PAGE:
A nonprofit led by a former aide for President Obama will target the Hispanic population — particularly mothers — in the coming weeks as part of the push to inform Americans about potential benefits under the new health care law.
Enroll America officials say the fast-growing Hispanic population accounts for about a third of the uninsured population who will be eligible to enroll in state-based insurance markets, known as exchanges, tied to the Affordable Care Act.
The exchanges are portals where Americans without employer-based coverage can buy coverage, often with the help of government subsidies. Open enrollment begins Oct. 1 for coverage that takes effect in 2014.
Enroll America's president, Anne Filipic, a former deputy director of the White House Office of Public Engagement, said the group is sending out field teams to work with Hispanic community groups in states like Florida, which has a high number of uninsured residents.
They will put a special emphasis on reaching out to mothers, who hold sway over young people.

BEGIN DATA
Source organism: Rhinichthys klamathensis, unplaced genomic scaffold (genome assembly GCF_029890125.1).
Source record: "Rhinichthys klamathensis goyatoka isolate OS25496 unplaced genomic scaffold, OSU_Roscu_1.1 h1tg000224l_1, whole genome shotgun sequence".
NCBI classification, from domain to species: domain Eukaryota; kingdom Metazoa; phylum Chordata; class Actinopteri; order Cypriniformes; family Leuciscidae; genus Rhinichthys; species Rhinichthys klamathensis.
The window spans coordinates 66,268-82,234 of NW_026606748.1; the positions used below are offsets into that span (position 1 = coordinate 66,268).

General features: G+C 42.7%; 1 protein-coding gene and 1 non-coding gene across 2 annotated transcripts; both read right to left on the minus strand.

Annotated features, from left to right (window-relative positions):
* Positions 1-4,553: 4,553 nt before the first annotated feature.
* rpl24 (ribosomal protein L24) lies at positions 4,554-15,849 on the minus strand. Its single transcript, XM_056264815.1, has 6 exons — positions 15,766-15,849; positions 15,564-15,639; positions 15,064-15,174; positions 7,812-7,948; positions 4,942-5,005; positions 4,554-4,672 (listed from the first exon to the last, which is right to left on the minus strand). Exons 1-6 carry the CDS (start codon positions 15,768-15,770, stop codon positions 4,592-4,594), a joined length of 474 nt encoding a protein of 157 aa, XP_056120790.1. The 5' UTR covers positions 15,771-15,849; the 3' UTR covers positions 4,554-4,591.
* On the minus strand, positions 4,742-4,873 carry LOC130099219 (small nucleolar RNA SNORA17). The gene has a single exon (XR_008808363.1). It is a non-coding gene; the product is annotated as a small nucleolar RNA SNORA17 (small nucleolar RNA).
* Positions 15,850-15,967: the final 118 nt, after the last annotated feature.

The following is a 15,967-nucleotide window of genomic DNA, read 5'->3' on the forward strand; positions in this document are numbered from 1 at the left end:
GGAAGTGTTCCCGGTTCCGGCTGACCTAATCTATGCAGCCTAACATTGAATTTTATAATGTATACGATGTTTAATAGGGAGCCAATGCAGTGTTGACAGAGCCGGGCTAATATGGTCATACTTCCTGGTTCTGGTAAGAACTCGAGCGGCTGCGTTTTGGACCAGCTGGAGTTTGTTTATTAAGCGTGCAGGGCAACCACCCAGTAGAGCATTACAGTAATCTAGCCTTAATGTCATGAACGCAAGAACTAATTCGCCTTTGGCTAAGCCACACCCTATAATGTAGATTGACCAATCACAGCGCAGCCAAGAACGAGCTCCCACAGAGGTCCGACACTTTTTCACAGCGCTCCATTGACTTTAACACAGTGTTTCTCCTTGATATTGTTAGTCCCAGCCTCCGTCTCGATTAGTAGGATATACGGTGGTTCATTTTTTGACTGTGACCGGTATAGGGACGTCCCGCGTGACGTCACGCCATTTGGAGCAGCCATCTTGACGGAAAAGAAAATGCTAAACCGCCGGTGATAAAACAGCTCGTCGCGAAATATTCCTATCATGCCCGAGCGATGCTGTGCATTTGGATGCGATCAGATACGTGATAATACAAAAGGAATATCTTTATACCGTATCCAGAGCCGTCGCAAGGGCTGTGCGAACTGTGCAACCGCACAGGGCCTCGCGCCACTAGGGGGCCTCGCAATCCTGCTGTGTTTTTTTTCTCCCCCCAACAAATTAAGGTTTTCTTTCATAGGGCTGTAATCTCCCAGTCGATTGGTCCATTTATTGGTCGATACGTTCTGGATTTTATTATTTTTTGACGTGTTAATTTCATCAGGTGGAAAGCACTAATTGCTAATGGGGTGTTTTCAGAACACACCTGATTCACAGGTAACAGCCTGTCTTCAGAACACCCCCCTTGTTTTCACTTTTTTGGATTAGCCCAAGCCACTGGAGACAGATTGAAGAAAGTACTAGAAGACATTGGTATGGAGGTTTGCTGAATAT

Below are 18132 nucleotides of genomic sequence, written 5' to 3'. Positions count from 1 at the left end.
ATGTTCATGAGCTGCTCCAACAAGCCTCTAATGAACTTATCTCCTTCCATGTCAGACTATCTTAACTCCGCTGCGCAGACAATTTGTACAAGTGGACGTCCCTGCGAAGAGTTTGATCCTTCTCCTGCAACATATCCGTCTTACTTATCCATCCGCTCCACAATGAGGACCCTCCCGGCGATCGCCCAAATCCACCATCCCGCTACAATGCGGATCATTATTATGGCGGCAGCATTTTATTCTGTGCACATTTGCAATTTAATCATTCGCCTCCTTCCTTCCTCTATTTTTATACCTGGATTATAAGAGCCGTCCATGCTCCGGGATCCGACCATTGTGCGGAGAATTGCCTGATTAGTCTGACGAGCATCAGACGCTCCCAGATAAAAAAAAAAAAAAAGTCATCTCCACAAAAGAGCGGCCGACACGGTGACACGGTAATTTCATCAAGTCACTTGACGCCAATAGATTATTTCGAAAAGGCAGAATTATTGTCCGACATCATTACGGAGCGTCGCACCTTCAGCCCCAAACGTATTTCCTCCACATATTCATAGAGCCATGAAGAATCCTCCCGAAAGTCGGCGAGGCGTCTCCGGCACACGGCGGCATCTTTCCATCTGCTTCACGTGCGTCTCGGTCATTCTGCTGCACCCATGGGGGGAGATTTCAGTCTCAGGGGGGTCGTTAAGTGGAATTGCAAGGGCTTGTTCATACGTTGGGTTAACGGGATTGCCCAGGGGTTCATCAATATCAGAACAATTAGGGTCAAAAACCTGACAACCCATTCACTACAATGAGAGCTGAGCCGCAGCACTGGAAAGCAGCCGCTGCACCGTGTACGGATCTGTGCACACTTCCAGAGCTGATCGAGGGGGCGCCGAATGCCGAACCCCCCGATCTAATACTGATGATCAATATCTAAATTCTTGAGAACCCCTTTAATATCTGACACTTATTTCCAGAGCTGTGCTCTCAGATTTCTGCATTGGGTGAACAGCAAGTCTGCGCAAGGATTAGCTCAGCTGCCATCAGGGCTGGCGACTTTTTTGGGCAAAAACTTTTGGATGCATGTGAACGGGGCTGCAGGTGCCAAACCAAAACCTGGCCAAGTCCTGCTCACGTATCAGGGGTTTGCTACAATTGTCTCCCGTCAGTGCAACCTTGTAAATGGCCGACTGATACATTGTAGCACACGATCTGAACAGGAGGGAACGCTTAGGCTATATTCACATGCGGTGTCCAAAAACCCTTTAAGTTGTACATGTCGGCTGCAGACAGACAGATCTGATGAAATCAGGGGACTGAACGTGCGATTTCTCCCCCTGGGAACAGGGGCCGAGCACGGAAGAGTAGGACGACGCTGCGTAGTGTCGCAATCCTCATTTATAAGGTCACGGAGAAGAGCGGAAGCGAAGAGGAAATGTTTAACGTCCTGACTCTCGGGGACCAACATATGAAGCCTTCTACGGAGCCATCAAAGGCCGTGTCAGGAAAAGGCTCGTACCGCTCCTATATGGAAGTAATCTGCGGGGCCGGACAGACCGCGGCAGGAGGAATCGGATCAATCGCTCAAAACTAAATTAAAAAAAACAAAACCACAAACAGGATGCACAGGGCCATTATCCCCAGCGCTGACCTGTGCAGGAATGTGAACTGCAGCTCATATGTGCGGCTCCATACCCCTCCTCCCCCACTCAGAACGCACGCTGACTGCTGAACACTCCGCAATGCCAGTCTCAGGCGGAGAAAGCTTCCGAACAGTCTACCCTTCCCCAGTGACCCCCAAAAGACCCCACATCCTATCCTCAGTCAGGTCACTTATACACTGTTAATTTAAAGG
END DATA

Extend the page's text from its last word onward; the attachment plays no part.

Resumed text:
For the law to work, young, healthy Americans need to enroll in the exchanges to balance out the risk pool when sicker persons with pre-existing conditions enter the individual market because they can no longer be denied coverage.
Republican critics of the law have pointed to rate hikes in select states — premiums are expected to fall in others — as proof that Obamacare is a misguided attempt by the federal government to inject itself into the insurance market.
Conservative think tanks have also argued young people should not be required to purchase insurance, the result of the law's individual mandate, to effectively subsidize insurance for older, sicker Americans.
Ms. Filipic said young people do value health insurance and want to obtain it, despite reports to the contrary.
"We're seeing a lot of interest," she said Tuesday on a conference call with reporters.
The National Hispanic Medical Association and the Service Employees International Union are among Enroll America's partners in the effort.
Eliseo Medina, a secretary-treasurer at SEIU, said Obamacare benefits could save some members of the Hispanic community from financial ruin.
"For them, this can be a life-changer," he said.
Census figures released Monday said 15.5 million of the roughly 53 million of Hispanics living in the United States, or 29 percent, were uninsured in 2012.
Although the U.S. Hispanic population rose by 1 million during the one-year period, Hispanics saw a 1 percent drop in the proportion of uninsured persons.
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